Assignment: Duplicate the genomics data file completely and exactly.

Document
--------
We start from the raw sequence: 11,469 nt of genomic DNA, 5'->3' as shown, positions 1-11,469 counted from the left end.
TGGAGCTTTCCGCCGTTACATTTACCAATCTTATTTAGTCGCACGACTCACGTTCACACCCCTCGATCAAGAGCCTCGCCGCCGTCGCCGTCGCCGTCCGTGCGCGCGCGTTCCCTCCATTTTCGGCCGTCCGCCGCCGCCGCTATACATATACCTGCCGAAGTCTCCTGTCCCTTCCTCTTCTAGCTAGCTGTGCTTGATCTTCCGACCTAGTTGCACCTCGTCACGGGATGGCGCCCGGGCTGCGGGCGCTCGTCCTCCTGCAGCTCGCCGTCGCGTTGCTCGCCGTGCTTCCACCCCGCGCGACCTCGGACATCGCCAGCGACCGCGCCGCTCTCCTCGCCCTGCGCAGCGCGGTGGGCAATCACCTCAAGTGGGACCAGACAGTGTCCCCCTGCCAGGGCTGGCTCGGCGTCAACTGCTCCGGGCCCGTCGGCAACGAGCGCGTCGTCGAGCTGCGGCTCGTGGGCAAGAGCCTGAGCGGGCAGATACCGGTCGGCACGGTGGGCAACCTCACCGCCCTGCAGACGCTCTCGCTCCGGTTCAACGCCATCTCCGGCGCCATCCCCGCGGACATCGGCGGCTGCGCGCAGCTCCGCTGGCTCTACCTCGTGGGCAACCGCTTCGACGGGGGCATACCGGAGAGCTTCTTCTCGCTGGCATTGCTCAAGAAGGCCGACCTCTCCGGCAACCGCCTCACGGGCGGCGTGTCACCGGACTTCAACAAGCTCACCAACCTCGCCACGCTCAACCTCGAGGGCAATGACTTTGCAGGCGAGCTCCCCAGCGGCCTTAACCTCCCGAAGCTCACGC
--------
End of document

We start from the raw sequence: 11,469 nt of genomic DNA, 5'->3' as shown, positions 1-11,469 counted from the left end.
TGGAGCTTTCCGCCGTTACATTTACCAATCTTATTTAGTCGCACGACTCACGTTCACACCCCTCGATCAAGAGCCTCGCCGCCGTCGCCGTCGCCGTCCGTGCGCGCGCGTTCCCTCCATTTTCGGCCGTCCGCCGCCGCCGCTATACATATACCTGCCGAAGTCTCCTGTCCCTTCCTCTTCTAGCTAGCTGTGCTTGATCTTCCGACCTAGTTGCACCTCGTCACGGGATGGCGCCCGGGCTGCGGGCGCTCGTCCTCCTGCAGCTCGCCGTCGCGTTGCTCGCCGTGCTTCCACCCCGCGCGACCTCGGACATCGCCAGCGACCGCGCCGCTCTCCTCGCCCTGCGCAGCGCGGTGGGCAATCACCTCAAGTGGGACCAGACAGTGTCCCCCTGCCAGGGCTGGCTCGGCGTCAACTGCTCCGGGCCCGTCGGCAACGAGCGCGTCGTCGAGCTGCGGCTCGTGGGCAAGAGCCTGAGCGGGCAGATACCGGTCGGCACGGTGGGCAACCTCACCGCCCTGCAGACGCTCTCGCTCCGGTTCAACGCCATCTCCGGCGCCATCCCCGCGGACATCGGCGGCTGCGCGCAGCTCCGCTGGCTCTACCTCGTGGGCAACCGCTTCGACGGGGGCATACCGGAGAGCTTCTTCTCGCTGGCATTGCTCAAGAAGGCCGACCTCTCCGGCAACCGCCTCACGGGCGGCGTGTCACCGGACTTCAACAAGCTCACCAACCTCGCCACGCTCAACCTCGAGGGCAATGACTTTGCAGGCGAGCTCCCCAGCGGCCTTAACCTCCCGAAGCTCACGC